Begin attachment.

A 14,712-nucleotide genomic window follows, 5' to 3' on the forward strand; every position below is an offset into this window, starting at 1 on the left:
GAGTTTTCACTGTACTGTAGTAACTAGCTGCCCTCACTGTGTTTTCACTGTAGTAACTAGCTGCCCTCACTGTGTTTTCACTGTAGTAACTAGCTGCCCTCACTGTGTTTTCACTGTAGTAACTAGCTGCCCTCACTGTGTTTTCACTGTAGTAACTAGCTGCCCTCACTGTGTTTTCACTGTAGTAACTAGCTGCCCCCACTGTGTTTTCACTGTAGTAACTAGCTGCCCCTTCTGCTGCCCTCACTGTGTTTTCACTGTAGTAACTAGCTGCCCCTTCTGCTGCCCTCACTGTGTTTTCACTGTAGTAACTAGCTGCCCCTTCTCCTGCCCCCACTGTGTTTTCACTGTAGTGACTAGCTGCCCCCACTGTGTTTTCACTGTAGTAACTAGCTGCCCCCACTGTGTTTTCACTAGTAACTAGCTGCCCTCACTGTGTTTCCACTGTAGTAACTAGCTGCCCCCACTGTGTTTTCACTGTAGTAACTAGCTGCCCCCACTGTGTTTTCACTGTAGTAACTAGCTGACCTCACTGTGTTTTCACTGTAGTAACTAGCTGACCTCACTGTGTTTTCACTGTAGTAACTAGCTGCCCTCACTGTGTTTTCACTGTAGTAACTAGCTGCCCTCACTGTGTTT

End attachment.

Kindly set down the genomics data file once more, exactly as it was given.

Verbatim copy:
A 14,712-nucleotide genomic window follows, 5' to 3' on the forward strand; every position below is an offset into this window, starting at 1 on the left:
GAGTTTTCACTGTACTGTAGTAACTAGCTGCCCTCACTGTGTTTTCACTGTAGTAACTAGCTGCCCTCACTGTGTTTTCACTGTAGTAACTAGCTGCCCTCACTGTGTTTTCACTGTAGTAACTAGCTGCCCTCACTGTGTTTTCACTGTAGTAACTAGCTGCCCTCACTGTGTTTTCACTGTAGTAACTAGCTGCCCCCACTGTGTTTTCACTGTAGTAACTAGCTGCCCCTTCTGCTGCCCTCACTGTGTTTTCACTGTAGTAACTAGCTGCCCCTTCTGCTGCCCTCACTGTGTTTTCACTGTAGTAACTAGCTGCCCCTTCTCCTGCCCCCACTGTGTTTTCACTGTAGTGACTAGCTGCCCCCACTGTGTTTTCACTGTAGTAACTAGCTGCCCCCACTGTGTTTTCACTAGTAACTAGCTGCCCTCACTGTGTTTCCACTGTAGTAACTAGCTGCCCCCACTGTGTTTTCACTGTAGTAACTAGCTGCCCCCACTGTGTTTTCACTGTAGTAACTAGCTGACCTCACTGTGTTTTCACTGTAGTAACTAGCTGACCTCACTGTGTTTTCACTGTAGTAACTAGCTGCCCTCACTGTGTTTTCACTGTAGTAACTAGCTGCCCTCACTGTGTTT